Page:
Recherches amérindiennes au Québec, 33(2), 109–119.

Taylor, Gavin James, “Ruled with a pen: Land, language, and the invention of Maine” (2000). Dissertations, Theses, and Masters Projects. William & Mary. Paper 1539623994.

Euro-Indian Trade

Baker, Emerson W., “Trouble to the eastward: the failure of Anglo-Indian relations in early Maine” (1986). Dissertations, Theses, and Masters Projects. William & Mary. Paper 1539623765.

Bourque, Bruce J., and Ruth Holmes Whitehead. “Tarrentines and the Introduction of European Trade Goods in the Gulf of Maine.” Ethnohistory, vol. 32, no. 4, 1985, pp. 327–41.

Churchill, Edwin A. “The Founding of Maine, 1600-1640: A Revisionist Interpretation.” Maine History 18, 1 (1978): 21-54.

DePaoli, Neill. “Beaver, Blankets, Liquor, and Politics Pemaquid’s Fur Trade, 1614-1760.” Maine History 33, 3 (1994): 166-201.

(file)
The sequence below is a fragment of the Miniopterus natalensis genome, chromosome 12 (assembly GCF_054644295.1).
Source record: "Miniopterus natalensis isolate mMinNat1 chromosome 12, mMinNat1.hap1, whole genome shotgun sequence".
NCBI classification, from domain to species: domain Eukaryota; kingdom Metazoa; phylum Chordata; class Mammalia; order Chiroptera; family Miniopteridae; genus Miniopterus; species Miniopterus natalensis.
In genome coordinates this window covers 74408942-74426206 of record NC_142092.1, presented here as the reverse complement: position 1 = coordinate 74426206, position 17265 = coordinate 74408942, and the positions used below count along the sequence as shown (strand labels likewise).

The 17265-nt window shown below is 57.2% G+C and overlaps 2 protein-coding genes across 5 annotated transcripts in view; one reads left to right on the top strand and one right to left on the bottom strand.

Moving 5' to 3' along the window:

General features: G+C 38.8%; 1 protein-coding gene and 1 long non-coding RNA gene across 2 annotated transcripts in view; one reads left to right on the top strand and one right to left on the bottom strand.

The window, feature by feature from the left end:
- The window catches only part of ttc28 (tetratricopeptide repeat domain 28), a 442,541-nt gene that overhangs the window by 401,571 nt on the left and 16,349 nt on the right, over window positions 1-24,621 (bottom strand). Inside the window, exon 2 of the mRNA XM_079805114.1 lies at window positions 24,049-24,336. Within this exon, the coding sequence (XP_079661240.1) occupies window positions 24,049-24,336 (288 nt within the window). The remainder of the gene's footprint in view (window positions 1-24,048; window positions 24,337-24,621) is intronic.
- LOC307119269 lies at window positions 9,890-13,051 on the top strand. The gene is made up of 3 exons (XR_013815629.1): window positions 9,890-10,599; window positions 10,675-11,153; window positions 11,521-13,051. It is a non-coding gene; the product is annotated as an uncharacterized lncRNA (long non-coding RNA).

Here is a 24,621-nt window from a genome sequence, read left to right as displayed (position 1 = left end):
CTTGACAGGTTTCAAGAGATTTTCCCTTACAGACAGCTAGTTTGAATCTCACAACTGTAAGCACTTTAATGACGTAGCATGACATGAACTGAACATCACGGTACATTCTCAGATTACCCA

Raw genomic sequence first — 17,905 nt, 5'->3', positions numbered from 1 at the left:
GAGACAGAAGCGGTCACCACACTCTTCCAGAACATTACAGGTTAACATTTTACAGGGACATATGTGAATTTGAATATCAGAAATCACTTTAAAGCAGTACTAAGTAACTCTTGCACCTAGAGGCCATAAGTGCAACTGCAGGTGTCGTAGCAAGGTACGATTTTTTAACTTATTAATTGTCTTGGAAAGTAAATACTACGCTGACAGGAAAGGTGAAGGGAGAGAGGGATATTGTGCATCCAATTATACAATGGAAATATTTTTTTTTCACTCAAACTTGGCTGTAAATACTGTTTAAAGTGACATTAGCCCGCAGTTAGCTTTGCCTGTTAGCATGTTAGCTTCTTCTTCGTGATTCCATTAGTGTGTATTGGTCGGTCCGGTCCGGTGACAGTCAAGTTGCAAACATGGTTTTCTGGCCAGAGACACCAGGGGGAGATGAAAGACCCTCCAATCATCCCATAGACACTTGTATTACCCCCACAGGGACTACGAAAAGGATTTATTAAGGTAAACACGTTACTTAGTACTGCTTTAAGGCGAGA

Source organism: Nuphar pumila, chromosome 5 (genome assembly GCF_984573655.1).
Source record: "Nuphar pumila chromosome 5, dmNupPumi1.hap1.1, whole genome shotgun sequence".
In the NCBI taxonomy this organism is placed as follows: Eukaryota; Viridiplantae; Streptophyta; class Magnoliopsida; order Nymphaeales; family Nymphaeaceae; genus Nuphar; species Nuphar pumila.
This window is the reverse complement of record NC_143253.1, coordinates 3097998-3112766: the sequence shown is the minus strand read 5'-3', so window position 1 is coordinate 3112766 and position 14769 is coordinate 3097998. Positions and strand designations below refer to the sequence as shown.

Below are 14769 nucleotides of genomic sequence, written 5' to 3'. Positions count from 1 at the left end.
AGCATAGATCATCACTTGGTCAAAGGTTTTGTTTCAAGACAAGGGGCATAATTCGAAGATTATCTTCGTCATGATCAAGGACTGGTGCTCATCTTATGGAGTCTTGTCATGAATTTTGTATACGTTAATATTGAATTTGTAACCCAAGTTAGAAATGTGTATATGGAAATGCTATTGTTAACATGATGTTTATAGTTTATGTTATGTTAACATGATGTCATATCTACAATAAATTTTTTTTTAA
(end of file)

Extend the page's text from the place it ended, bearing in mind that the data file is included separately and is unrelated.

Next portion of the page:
Sewall, Rufus King, “Ancient Dominions of Maine,” B. Thurston, Portland, 1859.

Turgeon, Laurier. “French Fishers, Fur Traders, and Amerindians during the Sixteenth Century: History and Archaeology.” The William and Mary Quarterly 55, no. 4 (1998): 585–610.

Land Sales and Territories

Baker, Emerson W. “Finding the Almouchiquois: Native American Families, Territories, and Land Sales in Southern Maine.” Ethnohistory vol. 51 no. 1, 2004, p. 73-100. Project MUSE

Baker, Emerson W. “‘A Scratch with a Bear’s Paw’: Anglo-Indian Land Deeds in Early Maine.” Ethnohistory, vol. 36, no. 3, 1989, pp. 235–56.

Snow, Dean R. “Wabanaki ‘Family Hunting Territories.’” American Anthropologist, vol. 70, no. 6, 1968, pp. 1143–51.

Language, Culture, Oral History

Fannie Hardy Eckstrom Papers

Day, Gordon, “Arosagunticook and Androscoggin,” Algonquian Conference, Volume 10, 1979.

Day, Gordon M. “The Identity of the Sokokis.” Ethnohistory, vol. 12, no. 3, 1965, pp. 237–49.

Day, Gordon, “The Indian Occupation of Vermont,” The Proceedings of the Vermont Historical Society, July 1965.

Kendall, Edward Augustus, 1776? -1842, and Joseph Meredith Toner Collection. Travels through the northern parts of the United States: in the years and 1808. New-York: Printed and published by I. Riley, 1809. Pdf. Retrieved from the Library of Congress,